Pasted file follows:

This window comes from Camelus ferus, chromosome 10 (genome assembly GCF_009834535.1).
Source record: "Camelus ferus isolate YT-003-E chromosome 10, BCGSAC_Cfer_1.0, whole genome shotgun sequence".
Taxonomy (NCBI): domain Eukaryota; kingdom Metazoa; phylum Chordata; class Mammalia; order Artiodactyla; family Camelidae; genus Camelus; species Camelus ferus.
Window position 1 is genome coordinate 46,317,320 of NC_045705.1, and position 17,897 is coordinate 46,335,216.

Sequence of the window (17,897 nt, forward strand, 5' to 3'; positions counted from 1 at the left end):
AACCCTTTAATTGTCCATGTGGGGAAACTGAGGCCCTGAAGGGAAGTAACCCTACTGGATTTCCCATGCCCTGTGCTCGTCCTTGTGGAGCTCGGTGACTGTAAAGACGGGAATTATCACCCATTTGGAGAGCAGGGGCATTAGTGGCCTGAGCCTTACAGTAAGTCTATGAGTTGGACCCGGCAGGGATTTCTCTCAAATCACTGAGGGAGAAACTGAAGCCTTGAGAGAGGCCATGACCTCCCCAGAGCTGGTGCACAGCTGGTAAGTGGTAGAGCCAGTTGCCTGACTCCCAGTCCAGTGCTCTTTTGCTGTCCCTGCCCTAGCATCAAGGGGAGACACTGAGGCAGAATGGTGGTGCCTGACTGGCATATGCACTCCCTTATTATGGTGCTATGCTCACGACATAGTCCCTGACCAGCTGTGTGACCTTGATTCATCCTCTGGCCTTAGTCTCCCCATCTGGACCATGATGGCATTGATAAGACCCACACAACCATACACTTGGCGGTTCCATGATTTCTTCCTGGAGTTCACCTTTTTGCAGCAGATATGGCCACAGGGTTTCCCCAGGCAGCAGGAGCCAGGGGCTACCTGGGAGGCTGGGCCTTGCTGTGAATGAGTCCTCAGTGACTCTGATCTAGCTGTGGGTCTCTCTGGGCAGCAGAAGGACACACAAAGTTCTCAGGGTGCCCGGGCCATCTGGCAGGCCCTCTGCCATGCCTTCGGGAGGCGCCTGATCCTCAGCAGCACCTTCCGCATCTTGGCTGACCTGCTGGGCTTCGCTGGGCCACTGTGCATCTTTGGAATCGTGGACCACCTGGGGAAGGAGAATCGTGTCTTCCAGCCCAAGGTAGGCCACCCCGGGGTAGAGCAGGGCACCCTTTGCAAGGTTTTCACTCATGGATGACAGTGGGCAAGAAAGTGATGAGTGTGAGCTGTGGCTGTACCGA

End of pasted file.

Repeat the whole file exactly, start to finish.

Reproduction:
This window comes from Camelus ferus, chromosome 10 (genome assembly GCF_009834535.1).
Source record: "Camelus ferus isolate YT-003-E chromosome 10, BCGSAC_Cfer_1.0, whole genome shotgun sequence".
Taxonomy (NCBI): domain Eukaryota; kingdom Metazoa; phylum Chordata; class Mammalia; order Artiodactyla; family Camelidae; genus Camelus; species Camelus ferus.
Window position 1 is genome coordinate 46,317,320 of NC_045705.1, and position 17,897 is coordinate 46,335,216.

Sequence of the window (17,897 nt, forward strand, 5' to 3'; positions counted from 1 at the left end):
AACCCTTTAATTGTCCATGTGGGGAAACTGAGGCCCTGAAGGGAAGTAACCCTACTGGATTTCCCATGCCCTGTGCTCGTCCTTGTGGAGCTCGGTGACTGTAAAGACGGGAATTATCACCCATTTGGAGAGCAGGGGCATTAGTGGCCTGAGCCTTACAGTAAGTCTATGAGTTGGACCCGGCAGGGATTTCTCTCAAATCACTGAGGGAGAAACTGAAGCCTTGAGAGAGGCCATGACCTCCCCAGAGCTGGTGCACAGCTGGTAAGTGGTAGAGCCAGTTGCCTGACTCCCAGTCCAGTGCTCTTTTGCTGTCCCTGCCCTAGCATCAAGGGGAGACACTGAGGCAGAATGGTGGTGCCTGACTGGCATATGCACTCCCTTATTATGGTGCTATGCTCACGACATAGTCCCTGACCAGCTGTGTGACCTTGATTCATCCTCTGGCCTTAGTCTCCCCATCTGGACCATGATGGCATTGATAAGACCCACACAACCATACACTTGGCGGTTCCATGATTTCTTCCTGGAGTTCACCTTTTTGCAGCAGATATGGCCACAGGGTTTCCCCAGGCAGCAGGAGCCAGGGGCTACCTGGGAGGCTGGGCCTTGCTGTGAATGAGTCCTCAGTGACTCTGATCTAGCTGTGGGTCTCTCTGGGCAGCAGAAGGACACACAAAGTTCTCAGGGTGCCCGGGCCATCTGGCAGGCCCTCTGCCATGCCTTCGGGAGGCGCCTGATCCTCAGCAGCACCTTCCGCATCTTGGCTGACCTGCTGGGCTTCGCTGGGCCACTGTGCATCTTTGGAATCGTGGACCACCTGGGGAAGGAGAATCGTGTCTTCCAGCCCAAGGTAGGCCACCCCGGGGTAGAGCAGGGCACCCTTTGCAAGGTTTTCACTCATGGATGACAGTGGGCAAGAAAGTGATGAGTGTGAGCTGTGGCTGTACCGA